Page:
Auction Bid

14 Things You Need to Know about Buying a Property at Auction

Have you ever thought about buying your next home at auction? Auctions are a great way to avoid lengthy and uncertain buying procedures, and bag a bargain. We have put together some key essential points to consider, to help you buy your dream property at auction.



Decide on the area you’re interested in and contact the local auction houses.  They will be able to advise you on any upcoming auctions and add you to a mailing list so that you receive the latest auction catalogues.


Check that the auctioneer is a member of NAVA Propertymark; this means that during the process, you can feel safe in the knowledge that you are dealing with a qualified professional. 


Once you have spotted a property (or two) that you like, contact the auction house to arrange a viewing. Make sure to thoroughly inspect it and its surrounding neighbourhood. Consider taking a builder or handyman with you to find out what may need doing to the property, and how much it is likely to cost. If you have any queries, don't be afraid to ask the auctioneer.


Obtain a copy of the auction particulars from the auctioneers. This may already contain certain key information or a separate legal pack may be available. Searches are often included in the legal documents, but if they're not, ask your solicitor to do them before the auction. Legal documents can vary from one property to another so consider asking a solicitor to look over the legal pack for any hidden covenants or loopholes that could end up costing you more than you bargained for.


Whilst it is important to take your time considering any property, there is usually only four weeks between the publication of the auction catalogue and the auction, so you will have to act fast.


You can always ask the auctioneers to keep you informed of any alterations or amendments to the sale conditions (an 'Addendum') and if you are really keen, ask them to let you know if there is any possibility of the property being sold before the auction date, as this has been known to happen.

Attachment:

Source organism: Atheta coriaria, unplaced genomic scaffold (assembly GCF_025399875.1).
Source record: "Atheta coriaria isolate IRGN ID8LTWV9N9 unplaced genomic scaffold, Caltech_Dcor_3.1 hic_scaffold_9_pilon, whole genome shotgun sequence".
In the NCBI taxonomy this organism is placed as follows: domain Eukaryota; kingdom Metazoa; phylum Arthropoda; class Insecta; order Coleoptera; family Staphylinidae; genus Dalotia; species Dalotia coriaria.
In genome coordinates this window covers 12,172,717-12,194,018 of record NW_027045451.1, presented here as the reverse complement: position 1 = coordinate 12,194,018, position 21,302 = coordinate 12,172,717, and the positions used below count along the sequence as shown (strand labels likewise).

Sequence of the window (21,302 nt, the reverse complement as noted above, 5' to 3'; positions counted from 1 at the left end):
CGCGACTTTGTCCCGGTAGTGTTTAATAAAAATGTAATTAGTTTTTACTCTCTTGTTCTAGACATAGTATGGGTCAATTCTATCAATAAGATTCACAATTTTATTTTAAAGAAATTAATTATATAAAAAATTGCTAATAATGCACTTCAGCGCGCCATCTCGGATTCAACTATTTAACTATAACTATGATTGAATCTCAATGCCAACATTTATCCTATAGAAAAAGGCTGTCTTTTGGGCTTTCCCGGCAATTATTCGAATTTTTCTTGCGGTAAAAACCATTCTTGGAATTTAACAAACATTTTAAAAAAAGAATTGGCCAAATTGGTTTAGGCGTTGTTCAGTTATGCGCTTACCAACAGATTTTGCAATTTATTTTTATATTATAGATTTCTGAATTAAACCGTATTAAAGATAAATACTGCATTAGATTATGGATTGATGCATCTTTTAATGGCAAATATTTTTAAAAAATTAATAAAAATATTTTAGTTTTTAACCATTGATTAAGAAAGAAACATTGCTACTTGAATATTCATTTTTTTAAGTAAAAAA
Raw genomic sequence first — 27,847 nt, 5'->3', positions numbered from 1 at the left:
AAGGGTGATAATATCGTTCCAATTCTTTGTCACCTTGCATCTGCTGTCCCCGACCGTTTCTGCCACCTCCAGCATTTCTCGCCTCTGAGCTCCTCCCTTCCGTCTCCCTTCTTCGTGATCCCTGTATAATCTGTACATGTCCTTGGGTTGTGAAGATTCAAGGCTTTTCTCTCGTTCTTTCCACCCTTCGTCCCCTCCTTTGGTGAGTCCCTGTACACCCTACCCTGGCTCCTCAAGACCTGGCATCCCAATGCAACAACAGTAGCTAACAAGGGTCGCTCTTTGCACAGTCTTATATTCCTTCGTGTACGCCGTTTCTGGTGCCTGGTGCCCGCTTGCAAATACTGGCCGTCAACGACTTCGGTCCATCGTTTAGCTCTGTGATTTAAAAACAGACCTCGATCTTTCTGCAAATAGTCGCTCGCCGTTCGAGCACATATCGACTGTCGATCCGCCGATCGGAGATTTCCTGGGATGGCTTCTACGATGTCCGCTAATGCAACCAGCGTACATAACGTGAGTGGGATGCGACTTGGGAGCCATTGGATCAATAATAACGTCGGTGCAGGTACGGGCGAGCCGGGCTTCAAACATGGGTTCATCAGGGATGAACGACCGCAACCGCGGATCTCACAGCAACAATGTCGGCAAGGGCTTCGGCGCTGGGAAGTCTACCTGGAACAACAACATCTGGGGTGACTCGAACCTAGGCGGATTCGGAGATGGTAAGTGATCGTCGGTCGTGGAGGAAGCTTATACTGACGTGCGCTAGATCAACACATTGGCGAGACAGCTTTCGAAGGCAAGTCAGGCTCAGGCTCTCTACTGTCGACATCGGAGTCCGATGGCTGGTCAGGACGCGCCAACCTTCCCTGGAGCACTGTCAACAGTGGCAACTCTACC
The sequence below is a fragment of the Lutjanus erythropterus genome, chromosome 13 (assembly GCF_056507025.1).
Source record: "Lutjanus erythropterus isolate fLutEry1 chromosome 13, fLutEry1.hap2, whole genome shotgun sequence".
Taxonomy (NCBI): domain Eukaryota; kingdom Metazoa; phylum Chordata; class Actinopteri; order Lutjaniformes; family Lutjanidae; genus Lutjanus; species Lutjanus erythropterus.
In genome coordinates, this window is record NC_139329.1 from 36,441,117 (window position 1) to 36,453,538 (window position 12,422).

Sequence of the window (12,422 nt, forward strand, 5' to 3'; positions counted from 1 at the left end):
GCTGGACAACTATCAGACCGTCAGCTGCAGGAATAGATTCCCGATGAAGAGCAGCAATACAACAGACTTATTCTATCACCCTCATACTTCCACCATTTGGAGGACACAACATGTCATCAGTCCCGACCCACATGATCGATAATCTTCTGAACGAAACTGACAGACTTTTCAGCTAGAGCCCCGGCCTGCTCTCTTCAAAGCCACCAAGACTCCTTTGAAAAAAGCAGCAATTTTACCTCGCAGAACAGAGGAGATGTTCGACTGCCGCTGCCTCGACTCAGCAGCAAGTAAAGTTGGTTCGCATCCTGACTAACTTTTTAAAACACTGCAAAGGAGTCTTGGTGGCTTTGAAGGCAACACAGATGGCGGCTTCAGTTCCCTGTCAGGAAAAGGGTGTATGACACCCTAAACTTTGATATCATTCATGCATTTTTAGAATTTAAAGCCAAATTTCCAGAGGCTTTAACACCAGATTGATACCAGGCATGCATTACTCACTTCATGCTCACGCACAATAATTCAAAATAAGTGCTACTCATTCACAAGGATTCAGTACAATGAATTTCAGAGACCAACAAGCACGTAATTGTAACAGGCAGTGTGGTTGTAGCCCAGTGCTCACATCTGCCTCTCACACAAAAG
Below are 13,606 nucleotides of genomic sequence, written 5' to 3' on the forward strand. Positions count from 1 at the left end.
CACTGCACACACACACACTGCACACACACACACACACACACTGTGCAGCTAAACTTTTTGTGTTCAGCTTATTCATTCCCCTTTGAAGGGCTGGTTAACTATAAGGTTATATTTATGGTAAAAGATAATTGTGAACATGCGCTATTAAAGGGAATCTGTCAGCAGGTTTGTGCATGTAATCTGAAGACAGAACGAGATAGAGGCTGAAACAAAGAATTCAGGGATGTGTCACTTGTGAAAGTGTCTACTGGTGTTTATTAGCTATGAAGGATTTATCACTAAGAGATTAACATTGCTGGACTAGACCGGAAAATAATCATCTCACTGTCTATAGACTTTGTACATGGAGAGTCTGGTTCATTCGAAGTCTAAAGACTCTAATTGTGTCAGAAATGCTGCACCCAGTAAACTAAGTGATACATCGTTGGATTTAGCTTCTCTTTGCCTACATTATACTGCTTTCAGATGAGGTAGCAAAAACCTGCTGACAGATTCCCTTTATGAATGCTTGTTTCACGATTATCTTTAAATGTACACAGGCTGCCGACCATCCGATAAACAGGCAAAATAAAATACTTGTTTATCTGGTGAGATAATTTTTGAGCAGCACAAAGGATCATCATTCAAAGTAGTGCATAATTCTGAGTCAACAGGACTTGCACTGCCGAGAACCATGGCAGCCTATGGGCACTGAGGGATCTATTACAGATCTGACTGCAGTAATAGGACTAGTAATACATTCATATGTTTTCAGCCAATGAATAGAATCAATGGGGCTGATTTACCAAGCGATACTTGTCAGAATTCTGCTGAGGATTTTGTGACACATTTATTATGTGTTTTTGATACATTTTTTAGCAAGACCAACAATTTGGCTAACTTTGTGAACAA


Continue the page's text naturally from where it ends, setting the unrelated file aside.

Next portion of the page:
Think about the maximum price you are willing pay for the property, whilst auction properties may be cheaper than market value, renovations are usually needed. Unless you're lucky enough to be a cash buyer, you will need finance in place before bidding. Make sure you know how much the deposit will be and check which method of payment is required so you can arrange for sufficient funds to be available.

Armed with all this advice, it’s time to head to auction!



It is advisable to arrive at the auction well before the advertised starting time. Any additional information or changes to a property will be available in an 'Addendum' or will be announced by the auctioneer before the auction starts. Make sure you are aware of any alterations as they could have a bearing on your decision to buy the property.


Be aware that each auction property is initially offered at a guide price and is also subject to a reserve price. The guide price is the starting price at which bidding will commence, whereas the reserve price is the minimum figure the seller will accept. The reserve price is not disclosed to bidders but can be up to 10 per cent higher than the guide price so bear that in mind when bidding.


When the time comes, make sure your bids are clear. It is easy to get carried away but try to remain calm and within your set budget. The auctioneer should make it quite apparent where and what the current bid is in the room.


If you don’t want to bid personally, someone else, such as an agent or a solicitor can bid on your behalf. Some auctioneers will also accept telephone or proxy bids, in which case the auctioneer will require written authorisation from you and a cheque for the deposit (this is calculated on the amount of your maximum bid).


If your bid is successful, you will be required to sign the contact and pay the deposit there and then. At the fall of the auctioneer's gavel, you will be bound by the terms and conditions of the sale and liable for the insurance of the property from that moment. Pulling out of the sale after this could result in huge after costs.


Most auctions require a 10 per cent deposit on the day and will require two forms of ID. You then usually have between 14 days to six weeks to complete and pay the remaining balance of the purchase price. Any outstanding costs and completion details will be clearly stated in the conditions of sale.


In the instance that a property remains unsold, the auctioneer may have the authority to sell it privately in the room immediately after the sale. Make sure to register your interest with the auctioneer prior to the sale and stick around at the end of the auction.



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